Having Employers Liability Insurance in place is a legal requirement

Employers Liability Insurance covers you as an employer against claims made by employees who have suffered an injury or disease whilst working for you. Even the most trivial accident such as an employee tripping over a raised carpet could trigger an employers liability claim.

The Employers Liability (Compulsory Insurance) Act 1969 makes it compulsory for employers to have employers liability insurance in place.

There are penalties for not holding a current employers liability policy with fines up to £2,500 for each day for which you do not have insurance or you can be fined up to £1,000 if you do not display the employers liability certificate or if you refuse to make it available to the Health and Safety Executive inspectors when they visit.

To help protect your business, Employers Liability insurance can also be bought with our Public Liability Insurance. You can read more about Public Liability Insurance here

Frequently Asked Questions

How much employers liability insurance do I need?

You must be insured for at least £5 million. However, it must be considered whether your risks and liabilities require cover of more than £5 million. Most insurers offer cover of at least £10 million as standard.

What can determine the cost of your premium?

• The nature of your business;
• The number of people you employ;
• Previous claims history

Do I need to tell my employees that I have employers liability insurance?

When you take out or renew a policy your insurer issues you with a certificate of employers liability insurance. This states the minimum level of cover, whether any companies are covered by the policy and must be displayed at your place of work.

As of 1 October 2008, employers can display their employers liability insurance certificate electronically, subject to employers ensuring their employees know where and how to gain reasonable access.

Does the law apply to me?

The following paragraphs may give you some indication as to whether or not someone is considered an employee under the Employers’ Liability (Compulsory Insurance) Act 1969. Remember, the responsibility lies with you to satisfy the status of persons employed by you and if in any doubt you must seek legal advice.

Who does your policy cover?

• Permanent employees
• Contractual, casual and seasonal employees
• Labour only subcontractors
• Temporary staff
• Volunteers

Working out employment status for an employee

Although each case is considered on its own merits, below are some essential elements that must be satisfied when working out the employment status of an employee.

• The company deducts tax and national insurance contributions from their wages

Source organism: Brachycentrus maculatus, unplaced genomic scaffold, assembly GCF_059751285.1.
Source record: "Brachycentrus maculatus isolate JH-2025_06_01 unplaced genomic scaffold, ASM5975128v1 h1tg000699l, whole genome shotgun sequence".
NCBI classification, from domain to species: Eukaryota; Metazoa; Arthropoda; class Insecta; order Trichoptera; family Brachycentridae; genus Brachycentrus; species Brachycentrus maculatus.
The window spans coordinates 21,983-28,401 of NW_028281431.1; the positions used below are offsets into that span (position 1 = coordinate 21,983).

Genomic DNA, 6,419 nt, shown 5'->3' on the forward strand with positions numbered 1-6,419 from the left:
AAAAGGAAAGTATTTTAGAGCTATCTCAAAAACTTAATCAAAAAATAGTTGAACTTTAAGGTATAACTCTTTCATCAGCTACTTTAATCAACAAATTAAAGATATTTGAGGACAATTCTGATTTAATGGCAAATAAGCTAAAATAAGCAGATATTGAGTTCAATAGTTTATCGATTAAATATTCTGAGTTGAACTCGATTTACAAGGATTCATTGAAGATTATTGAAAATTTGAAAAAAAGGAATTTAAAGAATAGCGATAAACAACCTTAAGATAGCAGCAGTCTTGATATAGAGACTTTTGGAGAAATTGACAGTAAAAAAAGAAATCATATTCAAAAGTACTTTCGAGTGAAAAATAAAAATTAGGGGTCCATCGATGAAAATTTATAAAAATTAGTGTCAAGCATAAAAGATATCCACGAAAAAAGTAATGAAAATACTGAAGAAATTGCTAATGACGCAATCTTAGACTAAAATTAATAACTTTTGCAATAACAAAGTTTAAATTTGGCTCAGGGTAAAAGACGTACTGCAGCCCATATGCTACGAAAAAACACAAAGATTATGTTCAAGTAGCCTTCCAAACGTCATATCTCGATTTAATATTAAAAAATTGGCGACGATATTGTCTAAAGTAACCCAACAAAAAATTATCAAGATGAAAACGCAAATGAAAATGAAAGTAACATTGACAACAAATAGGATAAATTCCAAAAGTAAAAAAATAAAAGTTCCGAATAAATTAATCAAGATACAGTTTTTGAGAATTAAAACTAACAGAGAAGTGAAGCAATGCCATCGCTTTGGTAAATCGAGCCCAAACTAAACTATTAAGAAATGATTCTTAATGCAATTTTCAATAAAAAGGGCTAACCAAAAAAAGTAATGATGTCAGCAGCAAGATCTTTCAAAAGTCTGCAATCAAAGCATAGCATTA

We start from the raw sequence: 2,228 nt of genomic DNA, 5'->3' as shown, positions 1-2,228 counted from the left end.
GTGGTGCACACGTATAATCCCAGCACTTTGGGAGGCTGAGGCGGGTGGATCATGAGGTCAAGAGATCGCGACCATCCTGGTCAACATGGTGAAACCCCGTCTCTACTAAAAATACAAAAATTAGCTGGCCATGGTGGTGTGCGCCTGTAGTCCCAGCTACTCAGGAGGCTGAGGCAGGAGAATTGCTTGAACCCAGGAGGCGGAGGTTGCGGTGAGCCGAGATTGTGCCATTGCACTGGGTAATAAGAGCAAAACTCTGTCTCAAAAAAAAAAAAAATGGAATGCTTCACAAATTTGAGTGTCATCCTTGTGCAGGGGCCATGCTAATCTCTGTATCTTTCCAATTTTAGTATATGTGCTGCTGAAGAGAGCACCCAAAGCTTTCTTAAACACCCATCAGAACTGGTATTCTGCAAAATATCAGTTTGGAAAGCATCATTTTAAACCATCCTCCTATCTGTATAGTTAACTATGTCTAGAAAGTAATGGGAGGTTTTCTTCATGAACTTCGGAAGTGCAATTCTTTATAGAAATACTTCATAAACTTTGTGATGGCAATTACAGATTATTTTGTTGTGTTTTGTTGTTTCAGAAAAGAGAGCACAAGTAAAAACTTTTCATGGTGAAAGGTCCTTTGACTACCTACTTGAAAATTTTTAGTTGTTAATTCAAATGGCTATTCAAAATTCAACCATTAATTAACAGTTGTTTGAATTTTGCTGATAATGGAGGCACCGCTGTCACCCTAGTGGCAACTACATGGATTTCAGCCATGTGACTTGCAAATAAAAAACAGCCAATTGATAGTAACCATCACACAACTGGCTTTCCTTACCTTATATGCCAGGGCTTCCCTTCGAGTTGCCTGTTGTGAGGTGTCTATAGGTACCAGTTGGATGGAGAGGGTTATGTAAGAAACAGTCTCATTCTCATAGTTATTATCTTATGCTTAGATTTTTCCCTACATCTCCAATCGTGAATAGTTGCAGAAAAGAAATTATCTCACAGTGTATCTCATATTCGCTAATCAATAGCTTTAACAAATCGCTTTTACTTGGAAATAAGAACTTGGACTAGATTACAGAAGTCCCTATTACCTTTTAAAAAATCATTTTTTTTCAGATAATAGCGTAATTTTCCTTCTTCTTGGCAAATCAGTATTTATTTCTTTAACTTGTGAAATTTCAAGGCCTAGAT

• The location, hours and conditions of their work are controlled by their employer
• An employee cannot send someone else to do their work
• The company provides the materials, tools and equipment for their work
• The company’s dismissal and disciplinary statutory grievance procedures apply
• An employee works at the company’s premises or at an address specified by the business

Employees are also able to claim for unfair dismissal, are entitled to redundancy payments, have various family leave rights including the right to flexible working and parental and paternity leave.

Exempt Businesses

Some businesses are not required to have employers liability insurance in place, including the following:

• Companies that have no employees
• Family businesses that employ only family members; this exemption does not apply to family businesses trading as limited companies
• Companies employing only their owner where that employee also owns 50% or more of the issued share capital
• Most public organisations including government departments and agencies, local authorities and primary care trusts

Who else is exempt?

• Anyone who does not work for you exclusively (for example, if they’re operating as an independent contractor)
• They are in business for their own personal benefit
• They can employ a substitute when they are unable to do the work themselves
• They supply most of the equipment and materials they need to do the job
• If you do not deduct income tax or national insurance. However, even if someone is self employed for tax purposes they may be classed as an employee for other reasons and you may still need employers liability insurance to cover them.

Further exemptions are listed at section (3) (1) (a) and section (3) (1) (b) of the Employers’ Liability (Compulsory Insurance) Act 1969 and Schedule 2 to the 1998 Regulations.

Should I retain copies of certificates of my employers liability insurances that have expired?

You need to retain copies of your employers liability certificates for at least 40 years (for policies in force since 1998). Some diseases can appear some decades later after exposure to their cause and former or current employees could claim compensation a long time after they have stopped working for you.

How do I reduce my claim risk?

Managing health and safety is an integral part of managing your business. Carrying out regular risk assessments and a proactive approach to health and safety regulations will most certainly reduce claims.